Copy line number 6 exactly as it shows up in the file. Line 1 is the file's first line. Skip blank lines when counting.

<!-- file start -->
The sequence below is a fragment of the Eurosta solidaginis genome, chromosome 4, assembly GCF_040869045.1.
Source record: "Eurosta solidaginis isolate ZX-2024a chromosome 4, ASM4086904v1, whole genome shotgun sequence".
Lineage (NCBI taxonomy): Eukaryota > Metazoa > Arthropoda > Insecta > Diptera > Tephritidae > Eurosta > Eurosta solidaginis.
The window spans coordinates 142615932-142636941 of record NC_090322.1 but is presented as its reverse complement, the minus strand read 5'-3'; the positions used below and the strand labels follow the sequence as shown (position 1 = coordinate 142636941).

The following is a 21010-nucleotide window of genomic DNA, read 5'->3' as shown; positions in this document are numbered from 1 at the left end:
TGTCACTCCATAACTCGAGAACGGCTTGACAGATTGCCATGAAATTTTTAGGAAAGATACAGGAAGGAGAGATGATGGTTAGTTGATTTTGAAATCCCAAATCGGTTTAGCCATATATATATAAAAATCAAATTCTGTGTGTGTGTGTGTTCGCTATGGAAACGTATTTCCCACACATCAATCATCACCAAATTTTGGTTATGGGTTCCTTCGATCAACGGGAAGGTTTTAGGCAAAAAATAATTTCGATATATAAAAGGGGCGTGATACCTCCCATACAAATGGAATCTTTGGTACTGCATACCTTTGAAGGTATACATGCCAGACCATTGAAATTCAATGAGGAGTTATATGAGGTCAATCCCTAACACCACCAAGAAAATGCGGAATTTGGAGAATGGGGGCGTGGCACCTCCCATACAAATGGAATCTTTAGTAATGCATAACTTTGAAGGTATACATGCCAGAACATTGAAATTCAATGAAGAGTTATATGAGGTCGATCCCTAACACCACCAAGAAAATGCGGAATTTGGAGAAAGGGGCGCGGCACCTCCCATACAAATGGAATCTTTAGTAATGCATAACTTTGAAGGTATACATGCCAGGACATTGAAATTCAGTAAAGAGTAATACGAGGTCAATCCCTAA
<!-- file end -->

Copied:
TGTCACTCCATAACTCGAGAACGGCTTGACAGATTGCCATGAAATTTTTAGGAAAGATACAGGAAGGAGAGATGATGGTTAGTTGATTTTGAAATCCCAAATCGGTTTAGCCATATATATATAAAAATCAAATTCTGTGTGTGTGTGTGTTCGCTATGGAAACGTATTTCCCACACATCAATCATCACCAAATTTTGGTTATGGGTTCCTTCGATCAACGGGAAGGTTTTAGGCAAAAAATAATTTCGATATATAAAAGGGGCGTGATACCTCCCATACAAATGGAATCTTTGGTACTGCATACCTTTGAAGGTATACATGCCAGACCATTGAAATTCAATGAGGAGTTATATGAGGTCAATCCCTAACACCACCAAGAAAATGCGGAATTTGGAGAATGGGGGCGTGGCACCTCCCATACAAATGGAATCTTTAGTAATGCATAACTTTGAAGGTATACATGCCAGAACATTGAAATTCAATGAAGAGTTATATGAGGTCGATCCCTAACACCACCAAGAAAATGCGGAATTTGGAGAAAGGGGCGCGGCACCTCCCATACAAATGGAATCTTTAGTAATGCATAACTTTGAAGGTATACATGCCAGGACATTGAAATTCAGTAAAGAGTAATACGAGGTCAATCCCTAA